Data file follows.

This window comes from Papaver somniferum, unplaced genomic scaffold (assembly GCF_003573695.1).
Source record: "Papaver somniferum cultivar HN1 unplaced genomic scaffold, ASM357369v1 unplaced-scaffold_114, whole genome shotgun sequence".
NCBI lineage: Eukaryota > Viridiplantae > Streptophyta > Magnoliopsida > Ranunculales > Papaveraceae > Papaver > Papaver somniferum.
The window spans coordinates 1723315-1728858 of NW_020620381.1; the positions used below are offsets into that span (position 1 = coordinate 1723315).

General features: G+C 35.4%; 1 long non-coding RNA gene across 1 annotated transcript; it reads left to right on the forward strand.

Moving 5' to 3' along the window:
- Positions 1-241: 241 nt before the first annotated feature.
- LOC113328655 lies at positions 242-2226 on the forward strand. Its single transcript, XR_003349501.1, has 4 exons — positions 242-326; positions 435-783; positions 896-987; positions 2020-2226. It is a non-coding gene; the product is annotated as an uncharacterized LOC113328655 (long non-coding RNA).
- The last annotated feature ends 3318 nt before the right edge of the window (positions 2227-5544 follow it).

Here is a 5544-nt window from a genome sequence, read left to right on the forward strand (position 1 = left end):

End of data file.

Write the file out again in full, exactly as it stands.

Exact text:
This window comes from Papaver somniferum, unplaced genomic scaffold (assembly GCF_003573695.1).
Source record: "Papaver somniferum cultivar HN1 unplaced genomic scaffold, ASM357369v1 unplaced-scaffold_114, whole genome shotgun sequence".
NCBI lineage: Eukaryota > Viridiplantae > Streptophyta > Magnoliopsida > Ranunculales > Papaveraceae > Papaver > Papaver somniferum.
The window spans coordinates 1723315-1728858 of NW_020620381.1; the positions used below are offsets into that span (position 1 = coordinate 1723315).

General features: G+C 35.4%; 1 long non-coding RNA gene across 1 annotated transcript; it reads left to right on the forward strand.

Moving 5' to 3' along the window:
- Positions 1-241: 241 nt before the first annotated feature.
- LOC113328655 lies at positions 242-2226 on the forward strand. Its single transcript, XR_003349501.1, has 4 exons — positions 242-326; positions 435-783; positions 896-987; positions 2020-2226. It is a non-coding gene; the product is annotated as an uncharacterized LOC113328655 (long non-coding RNA).
- The last annotated feature ends 3318 nt before the right edge of the window (positions 2227-5544 follow it).

Here is a 5544-nt window from a genome sequence, read left to right on the forward strand (position 1 = left end):